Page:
The Political Role of the Military: An International Handbook

By Constantine P. Danopoulos; Cynthia Watson | Go to book overview

FRANCE

Michel Louis Martin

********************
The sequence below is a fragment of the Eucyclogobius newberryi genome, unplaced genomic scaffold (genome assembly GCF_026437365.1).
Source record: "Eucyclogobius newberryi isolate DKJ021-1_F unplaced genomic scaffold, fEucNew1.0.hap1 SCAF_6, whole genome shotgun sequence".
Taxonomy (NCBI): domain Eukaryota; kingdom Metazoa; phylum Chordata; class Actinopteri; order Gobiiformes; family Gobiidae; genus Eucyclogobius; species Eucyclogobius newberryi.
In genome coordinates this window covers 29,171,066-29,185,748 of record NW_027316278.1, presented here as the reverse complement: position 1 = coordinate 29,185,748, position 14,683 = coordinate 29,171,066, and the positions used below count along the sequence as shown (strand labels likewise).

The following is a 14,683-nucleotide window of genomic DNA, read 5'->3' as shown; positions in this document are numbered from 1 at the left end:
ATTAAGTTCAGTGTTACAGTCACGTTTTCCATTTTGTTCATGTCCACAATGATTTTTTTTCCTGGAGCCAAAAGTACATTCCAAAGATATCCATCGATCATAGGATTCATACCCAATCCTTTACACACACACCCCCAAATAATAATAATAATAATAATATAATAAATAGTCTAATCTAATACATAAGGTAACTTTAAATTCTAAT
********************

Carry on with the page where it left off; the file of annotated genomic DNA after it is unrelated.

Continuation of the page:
In any social system, the inherent structural tension between the managers of armed violence, who as such participate from the very essence of the state, and political authorities responsible for its administration is most of the time accentuated by the contrasting evolution of the respective systems of values from which the society and the military proceed. Rarely synchronous, these norms, as well as the conducts and loyalties they induce, seem from the point of view of the military either in advance of or lagging with respect to those of the parent social system. France does not escape this tendency, when it is not the very illustration of it, where continuously the armed forces have served as refuge to partisans of ideas and beliefs more or less in opposition to civilian authorities and the society. Thus, throughout the Ancien Régime for example, royal troops appeared to welcome members of the nobility often nostalgic for the Middle Ages and the modes of social organization they implied. Without thinking to question the Capetian legitimacy, they more or less consciously felt somewhat at variance with the policies of modern state-building undertaken by the absolute monarchy. By contrast, after the Revolution and during the first half of the nineteenth century, armed forces were viewed under the Empire, and more so under the Restoration and the July Monarchy, as strongly attached to republican principles; the police were concerned at the time with watching officers closely, as many a potential plotter attested to the threat they posed for the established order. Then, by a characteristic turnabout, under the Second Empire and the Third Republic, the military was again perceived as more conservative, as the institutional niche for men out of the aristocracy, or pretending so, who embraced the career of arms as a way of serving their country without compromising themselves with the regime. After World War II and with the progressive advent of a wide-enough consensus in French society around a few political, economic, and social values, the role of the armed forces as a place of opposition in the name of ideas formerly in vogue and now questioned fades away. It

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